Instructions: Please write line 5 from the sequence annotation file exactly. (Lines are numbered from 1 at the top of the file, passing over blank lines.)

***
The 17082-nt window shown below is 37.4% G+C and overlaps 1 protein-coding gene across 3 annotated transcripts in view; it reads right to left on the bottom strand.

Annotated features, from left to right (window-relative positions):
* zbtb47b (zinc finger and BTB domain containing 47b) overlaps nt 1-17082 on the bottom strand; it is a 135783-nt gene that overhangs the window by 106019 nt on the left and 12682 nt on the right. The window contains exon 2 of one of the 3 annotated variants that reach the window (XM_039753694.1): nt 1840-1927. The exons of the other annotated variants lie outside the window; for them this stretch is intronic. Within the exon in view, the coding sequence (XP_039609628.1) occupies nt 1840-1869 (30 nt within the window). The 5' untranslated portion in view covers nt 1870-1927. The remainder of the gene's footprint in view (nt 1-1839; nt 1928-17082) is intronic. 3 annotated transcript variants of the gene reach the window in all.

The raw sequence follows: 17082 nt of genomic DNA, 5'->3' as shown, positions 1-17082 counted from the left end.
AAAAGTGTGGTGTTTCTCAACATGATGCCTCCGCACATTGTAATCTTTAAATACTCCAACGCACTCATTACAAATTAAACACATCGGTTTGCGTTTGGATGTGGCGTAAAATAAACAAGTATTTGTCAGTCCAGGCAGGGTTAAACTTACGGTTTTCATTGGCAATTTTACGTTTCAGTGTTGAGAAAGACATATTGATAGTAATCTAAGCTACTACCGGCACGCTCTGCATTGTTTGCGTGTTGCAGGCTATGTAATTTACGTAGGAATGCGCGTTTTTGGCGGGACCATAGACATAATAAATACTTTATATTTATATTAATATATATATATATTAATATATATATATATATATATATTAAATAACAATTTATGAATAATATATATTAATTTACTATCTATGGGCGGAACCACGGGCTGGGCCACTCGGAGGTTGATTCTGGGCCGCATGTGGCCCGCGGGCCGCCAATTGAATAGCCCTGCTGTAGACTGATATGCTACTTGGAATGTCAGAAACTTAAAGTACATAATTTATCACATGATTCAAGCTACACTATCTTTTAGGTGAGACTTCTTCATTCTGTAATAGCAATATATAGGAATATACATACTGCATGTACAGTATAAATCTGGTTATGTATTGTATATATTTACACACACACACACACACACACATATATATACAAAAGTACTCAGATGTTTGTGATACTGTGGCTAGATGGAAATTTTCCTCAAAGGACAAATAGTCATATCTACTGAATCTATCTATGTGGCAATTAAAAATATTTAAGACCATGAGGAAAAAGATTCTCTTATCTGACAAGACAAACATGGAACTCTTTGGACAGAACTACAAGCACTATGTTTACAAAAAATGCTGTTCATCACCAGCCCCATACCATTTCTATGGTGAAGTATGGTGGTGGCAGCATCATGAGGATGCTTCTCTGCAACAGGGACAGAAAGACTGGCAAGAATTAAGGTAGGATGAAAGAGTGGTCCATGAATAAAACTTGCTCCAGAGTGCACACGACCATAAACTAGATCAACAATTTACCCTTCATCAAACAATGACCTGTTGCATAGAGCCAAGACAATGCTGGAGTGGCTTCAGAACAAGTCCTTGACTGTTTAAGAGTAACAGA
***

AAAAGTGTGGTGTTTCTCAACATGATGCCTCCGCACATTGTAATCTTTAAATACTCCAACGCACTCATTACAAATTAAACACATCGGTTTGCGTTTGGATGTGGCGTAAAATAAACAAGTATTTGTCAGTCCAGGCAGGGTTAAACTTACGGTTTTCATTGGCAATTTTACGTTTCAGTGTTGAGAAAGACATATTGATAGTAATCTAAGCTACTACCGGCACGCTCTGCATTGTTTGCGTGTTGCAGGCTATGTAATTTACGTAGGAATGCGCGTTTTTGGCGGGACCATAGACATAATAAATACTTTATATTTATATTAATATATATATATATTAATATATATATATATATATATATTAAATAACAATTTATGAATAATATATATTAATTTACTATCTATGGGCGGAACCACGGGCTGGGCCACTCGGAGGTTGATTCTGGGCCGCATGTGGCCCGCGGGCCGCCAATTGAATAGCCCTGCTGTAGACTGATATGCTACTTGGAATGTCAGAAACTTAAAGTACATAATTTATCACATGATTCAAGCTACACTATCTTTTAGGTGAGACTTCTTCATTCTGTAATAGCAATATATAGGAATATACATACTGCATGTACAGTATAAATCTGGTTATGTATTGTATATATTTACACACACACACACACACACACATATATATACAAAAGTACTCAGATGTTTGTGATACTGTGGCTAGATGGAAATTTTCCTCAAAGGACAAATAGTCATATCTACTGAATCTATCTATGTGGCAATTAAAAATATTTAAGACCATGAGGAAAAAGATTCTCTTATCTGACAAGACAAACATGGAACTCTTTGGACAGAACTACAAGCACTATGTTTACAAAAAATGCTGTTCATCACCAGCCCCATACCATTTCTATGGTGAAGTATGGTGGTGGCAGCATCATGAGGATGCTTCTCTGCAACAGGGACAGAAAGACTGGCAAGAATTAAGGTAGGATGAAAGAGTGGTCCATGAATAAAACTTGCTCCAGAGTGCACACGACCATAAACTAGATCAACAATTTACCCTTCATCAAACAATGACCTGTTGCATAGAGCCAAGACAATGCTGGAGTGGCTTCAGAACAAGTCCTTGACTGTTTAAGAGTAACAGA